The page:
The study cautioned, “Over the next few decades, about 65 percent of I-35 will require major upgrades, however, the entire route will have a continued need for rehabilitating pavements, resurfacing sections of the highway, and providing replacements of some bridge decks. Bridge substructures and superstructures will also need to be maintained, requiring repairs to maintain the integrity of the bridges.”
WND previously cited the 1998 FHWA report as providing a warning to Minnesota about bridge inadequacies along I-35, a warning evidently Minnesota did not take seriously enough to prevent the recent collapse of Bridge #9340 over the Mississippi River on I-35W.
To meet the deficiencies in I-35, the 1998 study recommended several alternative strategies to accommodate the anticipated volume of NAFTA freight.
The recommended strategies included widening I-35 by adding additional lanes, adding dedicated truck lanes in specified high-volume truck segments of the route, and implementing comprehensive Intelligent Transportation Systems (ITS) technology throughout the corridor to assist in the management of traffic flow to avoid unnecessary congestion.
The declaration by the FHWA that the I-35 Trade Corridor would need major improvements and redesign to accommodate NAFTA freight gave rise to the idea that I-35 would need to be transformed into a “NAFTA Superhighway,” even though the FHWA did not give the route that specific designation.
The term was already being used by industry trade groups, as evidenced by the creation on July 23, 1997, of the still-operating NAFTA Superhighway Coalition, a not-for-profit corporation organized to support NAFTA trade in conjunction with the Ambassador Bridge.
By the end of the 1990s, transportation economists had widely identified that the increasing volume of NAFTA freight would be delivered in an “inter-modal” manner, meaning that containers arriving in ports could be transported by truck or train to regional warehouses, for ultimate truck transport to final local destinations throughout the continent.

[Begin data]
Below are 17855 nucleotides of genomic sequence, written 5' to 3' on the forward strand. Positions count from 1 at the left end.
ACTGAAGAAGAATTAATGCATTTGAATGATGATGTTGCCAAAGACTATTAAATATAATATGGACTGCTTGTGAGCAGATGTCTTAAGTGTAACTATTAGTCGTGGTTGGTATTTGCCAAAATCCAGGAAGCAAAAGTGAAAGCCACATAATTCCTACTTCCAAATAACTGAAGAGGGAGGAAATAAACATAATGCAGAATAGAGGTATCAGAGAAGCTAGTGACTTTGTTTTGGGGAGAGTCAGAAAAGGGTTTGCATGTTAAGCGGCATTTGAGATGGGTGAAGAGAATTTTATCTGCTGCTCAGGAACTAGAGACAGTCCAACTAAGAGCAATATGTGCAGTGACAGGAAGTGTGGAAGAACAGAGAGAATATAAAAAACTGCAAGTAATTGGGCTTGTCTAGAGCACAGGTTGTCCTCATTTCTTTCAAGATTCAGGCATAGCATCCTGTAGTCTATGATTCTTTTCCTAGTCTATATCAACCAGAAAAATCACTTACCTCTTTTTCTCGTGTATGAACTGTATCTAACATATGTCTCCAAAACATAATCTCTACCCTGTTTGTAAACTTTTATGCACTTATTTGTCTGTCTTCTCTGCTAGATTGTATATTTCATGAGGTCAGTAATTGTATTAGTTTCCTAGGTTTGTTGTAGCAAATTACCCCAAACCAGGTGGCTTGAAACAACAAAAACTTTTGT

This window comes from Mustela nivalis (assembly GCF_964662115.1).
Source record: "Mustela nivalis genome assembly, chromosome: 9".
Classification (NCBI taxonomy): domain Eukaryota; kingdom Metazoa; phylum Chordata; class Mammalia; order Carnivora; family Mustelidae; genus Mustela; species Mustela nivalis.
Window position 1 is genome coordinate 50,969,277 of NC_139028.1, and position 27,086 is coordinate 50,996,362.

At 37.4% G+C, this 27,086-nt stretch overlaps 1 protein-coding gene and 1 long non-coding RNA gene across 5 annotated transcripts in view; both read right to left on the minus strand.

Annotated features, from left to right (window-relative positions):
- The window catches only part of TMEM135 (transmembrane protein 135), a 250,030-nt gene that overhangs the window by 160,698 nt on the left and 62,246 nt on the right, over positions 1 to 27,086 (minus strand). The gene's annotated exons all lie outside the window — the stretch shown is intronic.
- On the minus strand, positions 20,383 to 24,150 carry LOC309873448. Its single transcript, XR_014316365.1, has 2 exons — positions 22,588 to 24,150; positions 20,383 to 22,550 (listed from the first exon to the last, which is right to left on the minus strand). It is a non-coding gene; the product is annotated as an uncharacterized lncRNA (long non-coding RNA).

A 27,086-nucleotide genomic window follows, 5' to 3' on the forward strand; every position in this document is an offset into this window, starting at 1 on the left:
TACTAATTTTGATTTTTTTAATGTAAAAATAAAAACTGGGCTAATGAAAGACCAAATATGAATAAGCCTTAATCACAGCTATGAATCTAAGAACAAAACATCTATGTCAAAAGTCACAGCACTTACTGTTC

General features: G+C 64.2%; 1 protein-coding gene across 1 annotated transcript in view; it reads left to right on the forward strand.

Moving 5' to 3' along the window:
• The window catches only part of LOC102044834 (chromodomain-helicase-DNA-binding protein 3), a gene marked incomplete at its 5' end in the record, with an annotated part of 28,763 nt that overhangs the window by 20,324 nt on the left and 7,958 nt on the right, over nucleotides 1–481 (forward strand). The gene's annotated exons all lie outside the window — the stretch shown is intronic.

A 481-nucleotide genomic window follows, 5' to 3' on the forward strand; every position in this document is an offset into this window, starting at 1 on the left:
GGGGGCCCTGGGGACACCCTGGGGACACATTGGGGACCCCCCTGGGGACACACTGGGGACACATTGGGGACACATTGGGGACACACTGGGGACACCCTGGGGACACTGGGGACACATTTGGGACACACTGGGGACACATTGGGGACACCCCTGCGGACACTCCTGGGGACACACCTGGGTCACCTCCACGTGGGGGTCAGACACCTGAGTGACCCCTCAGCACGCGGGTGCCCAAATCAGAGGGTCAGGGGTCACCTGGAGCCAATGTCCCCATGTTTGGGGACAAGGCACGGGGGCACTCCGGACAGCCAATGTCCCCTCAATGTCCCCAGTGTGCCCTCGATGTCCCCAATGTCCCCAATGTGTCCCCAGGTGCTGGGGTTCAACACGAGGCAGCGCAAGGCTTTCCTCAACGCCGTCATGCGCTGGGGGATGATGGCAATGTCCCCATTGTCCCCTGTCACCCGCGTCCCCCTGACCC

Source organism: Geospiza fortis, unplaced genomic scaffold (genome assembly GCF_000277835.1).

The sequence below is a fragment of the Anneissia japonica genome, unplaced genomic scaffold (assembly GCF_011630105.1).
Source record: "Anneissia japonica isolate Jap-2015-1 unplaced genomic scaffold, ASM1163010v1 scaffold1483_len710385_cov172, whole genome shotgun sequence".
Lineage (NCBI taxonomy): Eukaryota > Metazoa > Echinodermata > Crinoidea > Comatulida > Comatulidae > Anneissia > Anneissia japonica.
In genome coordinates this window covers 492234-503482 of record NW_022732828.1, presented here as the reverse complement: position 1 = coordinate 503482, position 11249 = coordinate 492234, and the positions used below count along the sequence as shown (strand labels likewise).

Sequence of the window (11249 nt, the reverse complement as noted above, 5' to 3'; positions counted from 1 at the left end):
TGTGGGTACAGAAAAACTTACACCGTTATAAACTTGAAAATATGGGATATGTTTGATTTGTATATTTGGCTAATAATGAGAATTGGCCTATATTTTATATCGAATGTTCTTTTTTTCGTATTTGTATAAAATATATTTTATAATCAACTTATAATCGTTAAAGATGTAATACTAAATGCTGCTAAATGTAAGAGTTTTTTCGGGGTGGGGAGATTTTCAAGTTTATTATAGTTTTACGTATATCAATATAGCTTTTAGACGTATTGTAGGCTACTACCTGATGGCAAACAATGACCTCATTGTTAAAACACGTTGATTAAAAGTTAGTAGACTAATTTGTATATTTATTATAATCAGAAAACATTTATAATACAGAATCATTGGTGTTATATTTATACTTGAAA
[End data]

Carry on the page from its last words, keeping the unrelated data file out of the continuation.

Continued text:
Today, there is a solid consensus among transportation economists, trade organization officials, and government transportation planners that the majority of NAFTA and WTO freight in North America will for the foreseeable future be transported over land primarily by trucks, particularly heavy-duty diesel models.
The FHWA subsequently devoted a section of the agency’s website to tracking freight transportation, a site which documents that truck transportation of freight on U.S. interstates would doubled between 1998 and today, with the anticipation of doubling again, no later than by 2035.
Today, the professional transportation industry and government references to “NAFTA trade corridors” and “NAFTA superhighways” are too numerous to list. We will cite, however, a few of the references to make the point.
The website goes on to note that, “I-69 may also be referred to as the ‘NAFTA Corridor’ or ‘NAFTA Superhighway’ as one of the project’s main goals [is] to increase both interstate and international trade among U.S., Mexican, and Canadian industries.”
The agenda of the NAFTA Superhighway deniers appears to be to use semantics to lead the American public into ignoring the reality of the North American integration that is proceeding under the Security and Prosperity Partnership of North America.
We would be remiss not to note that Katrina vanden Heuvel, the editor, part owner, and publisher of The Nation, is a member of the Council on Foreign Relations.
If he were to be totally honest, Dr. Pastor would have to admit that he knows the European Community was a transitional state between economic agreements, such as the coal and steel agreement which began the process of European integration in 1957 and the Treaty of Maastricht which formed the European Union as a regional government in 1992.
Perhaps the NAFTA Superhighway deniers have simply taken a page from Bill Clinton’s playbook.
Clinton’s most memorable sentence in eight years as president involved denying he had sex with his White House intern, an argument he buttressed by insisting that the question depended upon “what the meaning of ‘is’ is.”
Perhaps here we are faced with a similar situation.
Does it really all depend upon the meaning of “super” in the phrase “superhighway”?
Or, is the reality that “super corridor” is only more politically correct because the phrase neglects to include reference to NAFTA?